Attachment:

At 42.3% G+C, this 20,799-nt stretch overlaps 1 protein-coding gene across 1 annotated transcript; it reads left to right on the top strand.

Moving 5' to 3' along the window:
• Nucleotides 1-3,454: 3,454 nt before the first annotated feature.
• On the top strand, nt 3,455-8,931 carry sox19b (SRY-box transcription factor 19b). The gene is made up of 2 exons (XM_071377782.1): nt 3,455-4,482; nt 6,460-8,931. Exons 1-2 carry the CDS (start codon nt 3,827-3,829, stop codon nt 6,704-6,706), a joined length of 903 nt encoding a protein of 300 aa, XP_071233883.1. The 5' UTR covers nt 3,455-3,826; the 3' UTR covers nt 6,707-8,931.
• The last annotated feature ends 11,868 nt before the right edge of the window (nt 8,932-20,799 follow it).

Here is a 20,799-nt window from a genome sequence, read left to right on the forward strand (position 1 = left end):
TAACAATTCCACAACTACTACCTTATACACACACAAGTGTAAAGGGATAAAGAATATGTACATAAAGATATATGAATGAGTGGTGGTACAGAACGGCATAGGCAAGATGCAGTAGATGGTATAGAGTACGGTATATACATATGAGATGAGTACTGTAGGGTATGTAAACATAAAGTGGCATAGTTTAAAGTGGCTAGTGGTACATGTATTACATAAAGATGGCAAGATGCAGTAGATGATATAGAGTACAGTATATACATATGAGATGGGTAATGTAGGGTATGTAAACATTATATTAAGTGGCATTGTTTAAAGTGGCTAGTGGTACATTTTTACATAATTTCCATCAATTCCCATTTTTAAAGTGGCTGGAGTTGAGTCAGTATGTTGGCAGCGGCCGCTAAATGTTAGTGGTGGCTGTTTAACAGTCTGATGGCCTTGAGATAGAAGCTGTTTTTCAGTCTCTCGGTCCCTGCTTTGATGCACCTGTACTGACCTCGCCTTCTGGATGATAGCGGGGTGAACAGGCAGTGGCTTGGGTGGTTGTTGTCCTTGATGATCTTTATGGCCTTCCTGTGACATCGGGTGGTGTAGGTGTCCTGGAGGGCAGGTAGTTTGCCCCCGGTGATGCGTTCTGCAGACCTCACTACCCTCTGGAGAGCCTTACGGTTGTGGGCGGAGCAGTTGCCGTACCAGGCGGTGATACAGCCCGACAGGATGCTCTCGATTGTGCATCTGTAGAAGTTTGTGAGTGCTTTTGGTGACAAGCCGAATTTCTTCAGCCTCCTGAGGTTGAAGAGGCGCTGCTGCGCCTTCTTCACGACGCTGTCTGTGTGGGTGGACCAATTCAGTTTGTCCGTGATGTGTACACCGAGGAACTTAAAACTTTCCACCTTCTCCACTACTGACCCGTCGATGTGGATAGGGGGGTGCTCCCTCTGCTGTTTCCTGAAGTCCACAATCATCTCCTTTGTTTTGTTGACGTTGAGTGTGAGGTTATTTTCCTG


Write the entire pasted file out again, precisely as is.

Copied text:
At 42.3% G+C, this 20,799-nt stretch overlaps 1 protein-coding gene across 1 annotated transcript; it reads left to right on the top strand.

Moving 5' to 3' along the window:
• Nucleotides 1-3,454: 3,454 nt before the first annotated feature.
• On the top strand, nt 3,455-8,931 carry sox19b (SRY-box transcription factor 19b). The gene is made up of 2 exons (XM_071377782.1): nt 3,455-4,482; nt 6,460-8,931. Exons 1-2 carry the CDS (start codon nt 3,827-3,829, stop codon nt 6,704-6,706), a joined length of 903 nt encoding a protein of 300 aa, XP_071233883.1. The 5' UTR covers nt 3,455-3,826; the 3' UTR covers nt 6,707-8,931.
• The last annotated feature ends 11,868 nt before the right edge of the window (nt 8,932-20,799 follow it).

Here is a 20,799-nt window from a genome sequence, read left to right on the forward strand (position 1 = left end):
TAACAATTCCACAACTACTACCTTATACACACACAAGTGTAAAGGGATAAAGAATATGTACATAAAGATATATGAATGAGTGGTGGTACAGAACGGCATAGGCAAGATGCAGTAGATGGTATAGAGTACGGTATATACATATGAGATGAGTACTGTAGGGTATGTAAACATAAAGTGGCATAGTTTAAAGTGGCTAGTGGTACATGTATTACATAAAGATGGCAAGATGCAGTAGATGATATAGAGTACAGTATATACATATGAGATGGGTAATGTAGGGTATGTAAACATTATATTAAGTGGCATTGTTTAAAGTGGCTAGTGGTACATTTTTACATAATTTCCATCAATTCCCATTTTTAAAGTGGCTGGAGTTGAGTCAGTATGTTGGCAGCGGCCGCTAAATGTTAGTGGTGGCTGTTTAACAGTCTGATGGCCTTGAGATAGAAGCTGTTTTTCAGTCTCTCGGTCCCTGCTTTGATGCACCTGTACTGACCTCGCCTTCTGGATGATAGCGGGGTGAACAGGCAGTGGCTTGGGTGGTTGTTGTCCTTGATGATCTTTATGGCCTTCCTGTGACATCGGGTGGTGTAGGTGTCCTGGAGGGCAGGTAGTTTGCCCCCGGTGATGCGTTCTGCAGACCTCACTACCCTCTGGAGAGCCTTACGGTTGTGGGCGGAGCAGTTGCCGTACCAGGCGGTGATACAGCCCGACAGGATGCTCTCGATTGTGCATCTGTAGAAGTTTGTGAGTGCTTTTGGTGACAAGCCGAATTTCTTCAGCCTCCTGAGGTTGAAGAGGCGCTGCTGCGCCTTCTTCACGACGCTGTCTGTGTGGGTGGACCAATTCAGTTTGTCCGTGATGTGTACACCGAGGAACTTAAAACTTTCCACCTTCTCCACTACTGACCCGTCGATGTGGATAGGGGGGTGCTCCCTCTGCTGTTTCCTGAAGTCCACAATCATCTCCTTTGTTTTGTTGACGTTGAGTGTGAGGTTATTTTCCTG